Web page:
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Bass Beats Unite Shanghai's Deaf and Hearing Clubbers

Bass Beats Unite Shanghai’s Deaf and Hearing Clubbers

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Shanghai’s ‘BassBath’ organisers are looking to build bridges between the city’s deaf and hearing communities with its club nights /AFP

Crowds grooved to bass-heavy electronic music at a weekend party in Shanghai that brought together deaf and hearing clubbers, with staff taking food and drink orders through sign language.

It was the second “BassBath” club night organized by a culture-bridging group working in the Chinese metropolis.

“This event is intended to break down the barrier between deaf and hearing people through play and body language,” said Alice Hu, BassBath co-organizer and a visual artist who is deaf.

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Two patrons communicate via sign language at a deaf-friendly party in Shanghai /AFP

BassBath “allows deaf people to understand hearing people’s culture, and also allows hearing people to understand deaf people’s culture, leading to mutual integration,” Hu said.

Deaf communities around the world have increasingly built such spaces for nightlife and other cultural events. However, nightlife and entertainment events for deaf partyers are still rare in China despite recent efforts to improve inclusivity in education and everyday life.

Animated art and music videos featuring sign language artists such as Finland’s Signmark were projected onto graffiti-strewn walls at Saturday’s party.

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DJs select songs with bass beats deep enough to be felt as vibrations /AFP

Posters scattered across the venue showed visitors the Chinese sign language versions of words such as “dream” and “dance,” while deaf professional dancers showcased their “popping” and breakdance moves.

DJs played tracks selected for their catchy rhythms and bass beats deep enough to be felt as vibrations.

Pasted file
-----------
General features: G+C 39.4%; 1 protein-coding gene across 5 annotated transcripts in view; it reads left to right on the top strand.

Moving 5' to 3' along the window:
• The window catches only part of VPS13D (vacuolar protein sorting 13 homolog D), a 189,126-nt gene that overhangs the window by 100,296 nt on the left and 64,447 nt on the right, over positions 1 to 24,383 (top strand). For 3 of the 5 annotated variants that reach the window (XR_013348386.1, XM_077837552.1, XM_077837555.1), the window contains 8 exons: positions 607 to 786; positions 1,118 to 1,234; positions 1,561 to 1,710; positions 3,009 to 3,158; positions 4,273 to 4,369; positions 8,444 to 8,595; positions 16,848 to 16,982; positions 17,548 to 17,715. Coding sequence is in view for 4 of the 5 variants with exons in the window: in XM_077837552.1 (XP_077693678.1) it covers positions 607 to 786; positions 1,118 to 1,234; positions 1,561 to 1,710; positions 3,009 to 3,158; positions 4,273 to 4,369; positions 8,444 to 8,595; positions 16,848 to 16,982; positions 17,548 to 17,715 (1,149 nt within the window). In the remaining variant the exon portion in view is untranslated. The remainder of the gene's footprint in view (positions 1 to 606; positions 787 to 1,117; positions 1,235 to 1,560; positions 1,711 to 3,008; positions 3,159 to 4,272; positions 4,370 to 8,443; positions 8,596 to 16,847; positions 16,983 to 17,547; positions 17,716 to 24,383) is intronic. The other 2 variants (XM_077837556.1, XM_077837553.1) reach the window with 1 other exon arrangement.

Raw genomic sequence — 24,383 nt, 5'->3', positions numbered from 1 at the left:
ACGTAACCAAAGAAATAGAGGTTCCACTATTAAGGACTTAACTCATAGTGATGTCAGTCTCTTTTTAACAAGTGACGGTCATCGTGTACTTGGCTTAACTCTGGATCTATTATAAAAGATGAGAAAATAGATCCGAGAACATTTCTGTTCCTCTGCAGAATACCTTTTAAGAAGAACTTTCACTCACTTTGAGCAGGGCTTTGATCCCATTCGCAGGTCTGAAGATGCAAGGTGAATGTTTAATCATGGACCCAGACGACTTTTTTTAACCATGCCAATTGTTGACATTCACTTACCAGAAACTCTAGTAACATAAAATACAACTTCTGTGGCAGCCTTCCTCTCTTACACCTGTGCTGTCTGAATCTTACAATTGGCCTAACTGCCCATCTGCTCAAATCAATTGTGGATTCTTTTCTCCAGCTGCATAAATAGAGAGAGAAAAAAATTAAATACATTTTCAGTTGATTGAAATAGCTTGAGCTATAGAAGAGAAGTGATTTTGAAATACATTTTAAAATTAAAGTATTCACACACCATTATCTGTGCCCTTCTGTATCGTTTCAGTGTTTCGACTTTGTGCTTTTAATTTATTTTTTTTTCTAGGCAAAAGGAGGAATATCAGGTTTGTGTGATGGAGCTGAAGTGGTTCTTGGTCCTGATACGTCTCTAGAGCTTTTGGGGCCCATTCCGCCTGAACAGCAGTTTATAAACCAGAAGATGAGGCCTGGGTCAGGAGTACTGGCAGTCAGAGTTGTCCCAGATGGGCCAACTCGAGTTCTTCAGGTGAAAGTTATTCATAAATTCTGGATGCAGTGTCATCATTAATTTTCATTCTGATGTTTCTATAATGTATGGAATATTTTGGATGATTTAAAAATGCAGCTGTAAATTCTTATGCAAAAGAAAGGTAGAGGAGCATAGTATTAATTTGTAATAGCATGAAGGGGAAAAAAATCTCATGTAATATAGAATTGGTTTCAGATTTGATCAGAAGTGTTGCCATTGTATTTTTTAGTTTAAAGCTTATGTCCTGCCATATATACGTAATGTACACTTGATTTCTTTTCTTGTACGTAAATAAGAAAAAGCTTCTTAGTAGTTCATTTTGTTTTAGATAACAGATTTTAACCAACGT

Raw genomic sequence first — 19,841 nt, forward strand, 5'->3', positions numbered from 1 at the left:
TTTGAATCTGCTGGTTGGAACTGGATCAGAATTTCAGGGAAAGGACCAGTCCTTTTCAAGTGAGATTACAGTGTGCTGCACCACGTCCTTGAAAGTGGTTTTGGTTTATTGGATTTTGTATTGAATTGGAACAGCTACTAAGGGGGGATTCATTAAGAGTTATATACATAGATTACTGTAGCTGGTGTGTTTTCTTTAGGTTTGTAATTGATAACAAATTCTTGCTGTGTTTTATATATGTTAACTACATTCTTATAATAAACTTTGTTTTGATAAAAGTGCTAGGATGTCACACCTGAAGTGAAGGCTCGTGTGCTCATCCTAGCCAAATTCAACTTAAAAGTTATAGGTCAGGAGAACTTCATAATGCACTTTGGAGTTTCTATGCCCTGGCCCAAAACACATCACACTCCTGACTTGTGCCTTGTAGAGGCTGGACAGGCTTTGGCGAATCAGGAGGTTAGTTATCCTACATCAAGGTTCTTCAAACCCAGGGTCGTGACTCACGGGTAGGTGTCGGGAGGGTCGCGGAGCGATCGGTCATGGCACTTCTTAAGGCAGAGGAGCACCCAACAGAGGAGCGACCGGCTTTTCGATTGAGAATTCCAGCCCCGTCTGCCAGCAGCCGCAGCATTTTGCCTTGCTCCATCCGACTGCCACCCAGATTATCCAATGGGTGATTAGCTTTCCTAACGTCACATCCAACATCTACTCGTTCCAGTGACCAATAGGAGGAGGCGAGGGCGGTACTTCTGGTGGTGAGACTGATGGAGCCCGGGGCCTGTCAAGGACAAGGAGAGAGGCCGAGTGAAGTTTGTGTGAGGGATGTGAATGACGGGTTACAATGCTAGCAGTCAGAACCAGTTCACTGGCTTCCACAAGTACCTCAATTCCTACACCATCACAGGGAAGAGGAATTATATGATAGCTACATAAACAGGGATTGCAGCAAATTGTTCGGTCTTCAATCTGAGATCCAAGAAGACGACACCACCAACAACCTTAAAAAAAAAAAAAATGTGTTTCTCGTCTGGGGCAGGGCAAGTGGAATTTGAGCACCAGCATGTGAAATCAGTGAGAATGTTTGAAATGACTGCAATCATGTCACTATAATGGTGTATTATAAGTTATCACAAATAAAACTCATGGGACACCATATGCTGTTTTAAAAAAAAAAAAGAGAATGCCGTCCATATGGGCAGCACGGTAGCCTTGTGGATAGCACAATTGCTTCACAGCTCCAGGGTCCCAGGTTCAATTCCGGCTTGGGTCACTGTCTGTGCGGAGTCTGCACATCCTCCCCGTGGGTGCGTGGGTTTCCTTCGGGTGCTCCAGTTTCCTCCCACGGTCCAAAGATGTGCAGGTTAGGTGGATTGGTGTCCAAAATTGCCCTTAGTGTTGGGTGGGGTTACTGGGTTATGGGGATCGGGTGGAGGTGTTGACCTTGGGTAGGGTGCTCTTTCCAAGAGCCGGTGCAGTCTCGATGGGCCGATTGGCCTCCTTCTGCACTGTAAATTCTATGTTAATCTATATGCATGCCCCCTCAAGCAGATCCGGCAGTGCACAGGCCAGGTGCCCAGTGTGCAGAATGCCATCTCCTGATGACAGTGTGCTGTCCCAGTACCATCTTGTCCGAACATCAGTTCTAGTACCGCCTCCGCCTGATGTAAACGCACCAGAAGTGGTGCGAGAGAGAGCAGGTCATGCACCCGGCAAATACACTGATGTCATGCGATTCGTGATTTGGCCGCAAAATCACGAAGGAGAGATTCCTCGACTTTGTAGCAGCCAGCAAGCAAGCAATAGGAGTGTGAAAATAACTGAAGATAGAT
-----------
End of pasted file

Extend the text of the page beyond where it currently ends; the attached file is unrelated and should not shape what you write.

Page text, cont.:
BassBath’s Hu led the crowd in a game where players changed their dance moves according to signed words.

For 34-year-old Xiaozhou, the party was his first opportunity to go out dancing. “I hope I can have some exchanges with friends and have fun together, feel happier together,” Xiaozhou said.

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Deaf artist and BassBath organiser Alice Hu (L) and colleague Ding Jiayue prepare for their latest Shanghai club night /AFP

At 68, Hu Jingqi was among the oldest revelers. She stood at the center of a circle of dancers, moving her hands to the music while clubbers decades younger towered over her in their flashy streetwear.

Hu Jingqi also attended BassBath’s debut party in May. “It was really crazy, the whole atmosphere was really great and it was really bustling,” she said of her first experience clubbing.

“I really liked the activity, to the point that I forgot some of the physical discomforts I have in my body,” she added.

For hearing clubber Alice Liu, who is learning sign language, the event was a window into the deaf community’s rich culture, which is usually relegated to the sidelines of mainstream society.

Liu said she learned of the event through a sign language class taught by BassBath’s Alice Hu.

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Hearing clubgoers say the BassBath nights in Shanghai open a window into the deaf community’s rich culture /AFP

“In the past, I believed in some stereotypes, like I felt (deaf people) would only appear in certain fixed places, or that they were unwilling to interact with other people,” Liu said.

“I had heard that there were some very talented deaf dancers, but I didn’t understand how they could dance.”

Jia-yue Ding, another of BassBath’s organizers, said society was “very centered on ableism.” But actually, if you step just a little bit outside of that mindset, everyone is the same, and everyone can be friends and play together,” Ding said.

“There are very few opportunities for deaf and hearing people to make deep connections, so we hope that an event like this will help people to see each other in the moment and understand each other,” she added.

Source: AFP